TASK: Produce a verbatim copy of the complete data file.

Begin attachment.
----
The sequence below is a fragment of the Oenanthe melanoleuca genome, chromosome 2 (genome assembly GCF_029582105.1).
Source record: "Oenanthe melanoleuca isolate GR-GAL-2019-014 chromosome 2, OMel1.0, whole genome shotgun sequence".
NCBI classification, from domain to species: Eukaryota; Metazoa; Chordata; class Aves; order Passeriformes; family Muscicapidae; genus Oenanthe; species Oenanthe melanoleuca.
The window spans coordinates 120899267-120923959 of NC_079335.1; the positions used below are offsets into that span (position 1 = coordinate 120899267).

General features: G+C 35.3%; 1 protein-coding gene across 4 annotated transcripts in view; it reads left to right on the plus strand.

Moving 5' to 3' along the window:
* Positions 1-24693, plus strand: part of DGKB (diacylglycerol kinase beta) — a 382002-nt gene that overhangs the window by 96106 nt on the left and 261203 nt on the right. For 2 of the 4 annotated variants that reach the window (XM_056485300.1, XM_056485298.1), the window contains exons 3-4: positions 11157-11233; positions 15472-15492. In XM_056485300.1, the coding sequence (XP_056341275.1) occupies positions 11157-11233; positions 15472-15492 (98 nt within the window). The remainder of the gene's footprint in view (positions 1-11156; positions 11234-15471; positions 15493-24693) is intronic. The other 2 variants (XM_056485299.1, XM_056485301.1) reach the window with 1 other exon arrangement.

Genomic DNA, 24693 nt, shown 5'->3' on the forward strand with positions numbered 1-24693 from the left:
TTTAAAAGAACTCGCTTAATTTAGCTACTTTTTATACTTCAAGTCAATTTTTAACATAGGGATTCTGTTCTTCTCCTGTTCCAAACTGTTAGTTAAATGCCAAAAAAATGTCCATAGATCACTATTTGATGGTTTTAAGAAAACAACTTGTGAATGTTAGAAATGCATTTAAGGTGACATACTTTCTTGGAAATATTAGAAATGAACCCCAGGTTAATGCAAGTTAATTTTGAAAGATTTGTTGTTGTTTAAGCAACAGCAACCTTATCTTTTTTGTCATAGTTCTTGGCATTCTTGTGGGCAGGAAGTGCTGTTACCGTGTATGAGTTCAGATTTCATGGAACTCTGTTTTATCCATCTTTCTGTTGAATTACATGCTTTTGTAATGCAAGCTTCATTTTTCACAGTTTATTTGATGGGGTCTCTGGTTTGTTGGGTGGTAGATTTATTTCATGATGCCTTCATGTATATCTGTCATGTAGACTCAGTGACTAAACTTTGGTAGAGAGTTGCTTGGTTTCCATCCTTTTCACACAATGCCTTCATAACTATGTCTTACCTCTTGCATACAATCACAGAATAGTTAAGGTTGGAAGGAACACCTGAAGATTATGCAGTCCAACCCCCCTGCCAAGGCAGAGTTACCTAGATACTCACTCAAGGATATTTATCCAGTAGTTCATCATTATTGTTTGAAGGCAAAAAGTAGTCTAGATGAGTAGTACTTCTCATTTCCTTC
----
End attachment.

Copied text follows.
The sequence below is a fragment of the Oenanthe melanoleuca genome, chromosome 2 (genome assembly GCF_029582105.1).
Source record: "Oenanthe melanoleuca isolate GR-GAL-2019-014 chromosome 2, OMel1.0, whole genome shotgun sequence".
NCBI classification, from domain to species: Eukaryota; Metazoa; Chordata; class Aves; order Passeriformes; family Muscicapidae; genus Oenanthe; species Oenanthe melanoleuca.
The window spans coordinates 120899267-120923959 of NC_079335.1; the positions used below are offsets into that span (position 1 = coordinate 120899267).

General features: G+C 35.3%; 1 protein-coding gene across 4 annotated transcripts in view; it reads left to right on the plus strand.

Moving 5' to 3' along the window:
* Positions 1-24693, plus strand: part of DGKB (diacylglycerol kinase beta) — a 382002-nt gene that overhangs the window by 96106 nt on the left and 261203 nt on the right. For 2 of the 4 annotated variants that reach the window (XM_056485300.1, XM_056485298.1), the window contains exons 3-4: positions 11157-11233; positions 15472-15492. In XM_056485300.1, the coding sequence (XP_056341275.1) occupies positions 11157-11233; positions 15472-15492 (98 nt within the window). The remainder of the gene's footprint in view (positions 1-11156; positions 11234-15471; positions 15493-24693) is intronic. The other 2 variants (XM_056485299.1, XM_056485301.1) reach the window with 1 other exon arrangement.

Genomic DNA, 24693 nt, shown 5'->3' on the forward strand with positions numbered 1-24693 from the left:
TTTAAAAGAACTCGCTTAATTTAGCTACTTTTTATACTTCAAGTCAATTTTTAACATAGGGATTCTGTTCTTCTCCTGTTCCAAACTGTTAGTTAAATGCCAAAAAAATGTCCATAGATCACTATTTGATGGTTTTAAGAAAACAACTTGTGAATGTTAGAAATGCATTTAAGGTGACATACTTTCTTGGAAATATTAGAAATGAACCCCAGGTTAATGCAAGTTAATTTTGAAAGATTTGTTGTTGTTTAAGCAACAGCAACCTTATCTTTTTTGTCATAGTTCTTGGCATTCTTGTGGGCAGGAAGTGCTGTTACCGTGTATGAGTTCAGATTTCATGGAACTCTGTTTTATCCATCTTTCTGTTGAATTACATGCTTTTGTAATGCAAGCTTCATTTTTCACAGTTTATTTGATGGGGTCTCTGGTTTGTTGGGTGGTAGATTTATTTCATGATGCCTTCATGTATATCTGTCATGTAGACTCAGTGACTAAACTTTGGTAGAGAGTTGCTTGGTTTCCATCCTTTTCACACAATGCCTTCATAACTATGTCTTACCTCTTGCATACAATCACAGAATAGTTAAGGTTGGAAGGAACACCTGAAGATTATGCAGTCCAACCCCCCTGCCAAGGCAGAGTTACCTAGATACTCACTCAAGGATATTTATCCAGTAGTTCATCATTATTGTTTGAAGGCAAAAAGTAGTCTAGATGAGTAGTACTTCTCATTTCCTTC